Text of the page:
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Original Investigation |

Preventing 30-Day Hospital Readmissions:  A Systematic Review and Meta-analysis of Randomized Trials

Aaron L. Leppin, MD1; Michael R. Gionfriddo, PharmD1,2; Maya Kessler, MD1,3; Juan Pablo Brito, MBBS1,3,4; Frances S. Mair, MD5; Katie Gallacher, MBChB5; Zhen Wang, PhD1,4; Patricia J. Erwin, MLS6; Tanya Sylvester, BS7; Kasey Boehmer, BA1,8; Henry H. Ting, MD, MBA1; M. Hassan Murad, MD1,4; Nathan D. Shippee, PhD9; Victor M. Montori, MD1,3,4
[+] Author Affiliations
1Knowledge and Evaluation Research Unit, Mayo Clinic, Rochester, Minnesota
2Mayo Graduate School, Mayo Clinic, Rochester, Minnesota
3Department of Medicine, Mayo Clinic, Rochester, Minnesota
4Mayo Clinic Center for the Science of Healthcare Delivery, Mayo Clinic, Rochester, Minnesota
5General Practice and Primary Care, Institute of Health and Wellbeing, University of Glasgow, Glasgow, Scotland, United Kingdom
6Mayo Clinic Libraries, Mayo Clinic, Rochester, Minnesota
7medical student at St Louis University School of Medicine, St Louis, Missouri
8graduate student at University of Minnesota School of Public Health, Minneapolis
9Division of Health Policy and Management, School of Public Health, University of Minnesota, Minneapolis
JAMA Intern Med. 2014;174(7):1095-1107. doi:10.1001/jamainternmed.2014.1608.
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Importance  Reducing early (<30 days) hospital readmissions is a policy priority aimed at improving health care quality. The cumulative complexity model conceptualizes patient context. It predicts that highly supportive discharge interventions will enhance patient capacity to enact burdensome self-care and avoid readmissions.

Objective  To synthesize the evidence of the efficacy of interventions to reduce early hospital readmissions and identify intervention features—including their impact on treatment burden and on patients’ capacity to enact postdischarge self-care—that might explain their varying effects.

Data Sources  We searched PubMed, Ovid MEDLINE, Ovid EMBASE, EBSCO CINAHL, and Scopus (1990 until April 1, 2013), contacted experts, and reviewed bibliographies.

Study Selection  Randomized trials that assessed the effect of interventions on all-cause or unplanned readmissions within 30 days of discharge in adult patients hospitalized for a medical or surgical cause for more than 24 hours and discharged to home.

Data Extraction and Synthesis  Reviewer pairs extracted trial characteristics and used an activity-based coding strategy to characterize the interventions; fidelity was confirmed with authors. Blinded to trial outcomes, reviewers noted the extent to which interventions placed additional work on patients after discharge or supported their capacity for self-care in accordance with the cumulative complexity model.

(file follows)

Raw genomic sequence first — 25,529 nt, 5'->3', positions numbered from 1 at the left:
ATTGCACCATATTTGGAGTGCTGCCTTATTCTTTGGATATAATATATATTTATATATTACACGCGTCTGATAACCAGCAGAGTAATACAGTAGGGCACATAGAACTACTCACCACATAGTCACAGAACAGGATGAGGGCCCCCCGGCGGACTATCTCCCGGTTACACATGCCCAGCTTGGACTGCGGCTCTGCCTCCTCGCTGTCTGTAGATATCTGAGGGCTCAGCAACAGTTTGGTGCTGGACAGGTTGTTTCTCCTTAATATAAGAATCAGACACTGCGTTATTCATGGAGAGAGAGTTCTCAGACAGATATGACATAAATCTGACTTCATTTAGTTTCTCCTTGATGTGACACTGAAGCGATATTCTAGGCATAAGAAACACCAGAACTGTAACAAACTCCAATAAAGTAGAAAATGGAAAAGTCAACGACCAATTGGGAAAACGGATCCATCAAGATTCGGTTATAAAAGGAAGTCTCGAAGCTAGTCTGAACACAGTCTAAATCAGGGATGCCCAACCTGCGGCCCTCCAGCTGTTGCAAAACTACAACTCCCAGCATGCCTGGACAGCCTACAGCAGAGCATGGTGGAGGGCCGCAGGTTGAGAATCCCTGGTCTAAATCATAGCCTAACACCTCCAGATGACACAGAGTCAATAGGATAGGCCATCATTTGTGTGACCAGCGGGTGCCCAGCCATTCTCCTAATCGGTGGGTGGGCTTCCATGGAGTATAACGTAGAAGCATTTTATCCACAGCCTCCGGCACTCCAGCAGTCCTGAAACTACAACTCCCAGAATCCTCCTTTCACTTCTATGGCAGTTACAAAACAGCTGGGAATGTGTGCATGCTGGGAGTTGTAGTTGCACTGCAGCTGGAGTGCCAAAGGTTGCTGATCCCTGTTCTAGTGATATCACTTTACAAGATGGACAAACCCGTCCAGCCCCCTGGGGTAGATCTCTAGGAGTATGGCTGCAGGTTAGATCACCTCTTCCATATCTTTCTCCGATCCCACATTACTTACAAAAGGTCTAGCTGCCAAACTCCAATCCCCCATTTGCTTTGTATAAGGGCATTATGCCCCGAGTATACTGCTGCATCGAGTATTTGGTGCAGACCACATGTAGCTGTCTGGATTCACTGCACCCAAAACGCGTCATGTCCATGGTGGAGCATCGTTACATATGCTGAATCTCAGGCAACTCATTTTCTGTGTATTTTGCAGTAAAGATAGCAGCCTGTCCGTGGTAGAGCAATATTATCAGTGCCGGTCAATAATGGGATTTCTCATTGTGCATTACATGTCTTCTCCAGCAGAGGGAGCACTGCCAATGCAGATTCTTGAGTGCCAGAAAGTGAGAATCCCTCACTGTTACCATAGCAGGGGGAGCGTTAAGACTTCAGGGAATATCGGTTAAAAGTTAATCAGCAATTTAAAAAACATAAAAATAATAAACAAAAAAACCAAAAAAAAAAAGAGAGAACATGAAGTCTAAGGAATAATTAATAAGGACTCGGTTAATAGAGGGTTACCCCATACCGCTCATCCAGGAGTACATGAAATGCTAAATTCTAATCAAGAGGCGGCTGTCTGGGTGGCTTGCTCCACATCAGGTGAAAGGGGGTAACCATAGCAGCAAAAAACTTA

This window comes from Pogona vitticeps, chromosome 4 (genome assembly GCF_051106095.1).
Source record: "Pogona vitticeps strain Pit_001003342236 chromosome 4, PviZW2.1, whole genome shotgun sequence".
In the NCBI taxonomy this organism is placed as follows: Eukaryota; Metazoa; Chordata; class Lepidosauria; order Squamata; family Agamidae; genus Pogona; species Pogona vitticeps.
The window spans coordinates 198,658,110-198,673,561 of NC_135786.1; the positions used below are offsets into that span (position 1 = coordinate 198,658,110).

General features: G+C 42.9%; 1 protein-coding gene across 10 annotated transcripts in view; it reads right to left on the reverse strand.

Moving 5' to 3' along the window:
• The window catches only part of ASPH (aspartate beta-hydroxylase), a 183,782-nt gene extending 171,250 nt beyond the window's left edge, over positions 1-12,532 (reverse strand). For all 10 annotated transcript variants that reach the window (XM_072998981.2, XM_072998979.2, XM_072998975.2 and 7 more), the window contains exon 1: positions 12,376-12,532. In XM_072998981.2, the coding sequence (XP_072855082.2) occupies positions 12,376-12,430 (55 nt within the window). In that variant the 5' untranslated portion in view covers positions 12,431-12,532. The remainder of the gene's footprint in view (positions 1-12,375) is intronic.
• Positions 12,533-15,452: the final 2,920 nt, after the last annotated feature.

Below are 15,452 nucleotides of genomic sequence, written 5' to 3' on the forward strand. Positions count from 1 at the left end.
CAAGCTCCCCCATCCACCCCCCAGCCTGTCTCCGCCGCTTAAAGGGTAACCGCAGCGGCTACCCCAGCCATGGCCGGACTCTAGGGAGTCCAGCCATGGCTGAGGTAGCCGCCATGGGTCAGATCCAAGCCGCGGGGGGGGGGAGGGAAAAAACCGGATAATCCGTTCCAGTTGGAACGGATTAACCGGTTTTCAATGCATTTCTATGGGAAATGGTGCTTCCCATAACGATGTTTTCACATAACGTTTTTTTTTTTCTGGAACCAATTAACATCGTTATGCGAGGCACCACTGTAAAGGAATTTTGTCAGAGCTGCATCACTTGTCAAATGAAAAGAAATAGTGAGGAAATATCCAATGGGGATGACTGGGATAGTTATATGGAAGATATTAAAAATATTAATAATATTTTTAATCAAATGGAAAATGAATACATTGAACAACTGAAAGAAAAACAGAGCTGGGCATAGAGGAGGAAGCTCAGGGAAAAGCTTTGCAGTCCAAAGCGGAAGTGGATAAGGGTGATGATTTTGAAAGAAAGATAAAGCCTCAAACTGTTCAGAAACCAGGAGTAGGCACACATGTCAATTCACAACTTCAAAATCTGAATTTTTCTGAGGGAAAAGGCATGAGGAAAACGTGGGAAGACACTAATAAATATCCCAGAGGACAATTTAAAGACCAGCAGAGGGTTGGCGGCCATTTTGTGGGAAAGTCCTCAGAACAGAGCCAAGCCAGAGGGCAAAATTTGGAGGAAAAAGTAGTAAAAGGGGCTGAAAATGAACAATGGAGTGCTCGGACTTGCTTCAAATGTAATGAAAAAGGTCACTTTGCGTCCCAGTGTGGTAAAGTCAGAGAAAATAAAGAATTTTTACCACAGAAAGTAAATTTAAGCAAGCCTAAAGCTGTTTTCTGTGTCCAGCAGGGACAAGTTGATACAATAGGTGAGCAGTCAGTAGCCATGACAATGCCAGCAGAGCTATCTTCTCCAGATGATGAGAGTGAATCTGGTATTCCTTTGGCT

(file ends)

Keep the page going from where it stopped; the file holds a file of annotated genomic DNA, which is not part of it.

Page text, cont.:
Main Outcomes and Measures  Relative risk of all-cause or unplanned readmission with or without out-of-hospital deaths at 30 days postdischarge.

Results  In 42 trials, the tested interventions prevented early readmissions (pooled random-effects relative risk, 0.82 [95% CI, 0.73-0.91]; P < .001; I2 = 31%), a finding that was consistent across patient subgroups. Trials published before 2002 reported interventions that were 1.6 times more effective than those tested later (interaction P = .01). In exploratory subgroup analyses, interventions with many components (interaction P = .001), involving more individuals in care delivery (interaction P = .05), and supporting patient capacity for self-care (interaction P = .04) were 1.4, 1.3, and 1.3 times more effective than other interventions, respectively. A post hoc regression model showed incremental value in providing comprehensive, postdischarge support to patients and caregivers.

Conclusions and Relevance  Tested interventions are effective at reducing readmissions, but more effective interventions are complex and support patient capacity for self-care. Interventions tested more recently are less effective.

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Figure 1.
The Cumulative Complexity Model

Patient context is represented as a balance between workload and capacity. This balance must be optimized to ensure care effectiveness and improve outcomes. In turn, the outcomes achieved feed back to affect the workload-capacity balance.

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Figure 2.
Results of Primary Meta-analysis

Size of the data marker corresponds to the relative weight assigned in the pooled analysis using random-effects models. RR indicates relative risk.

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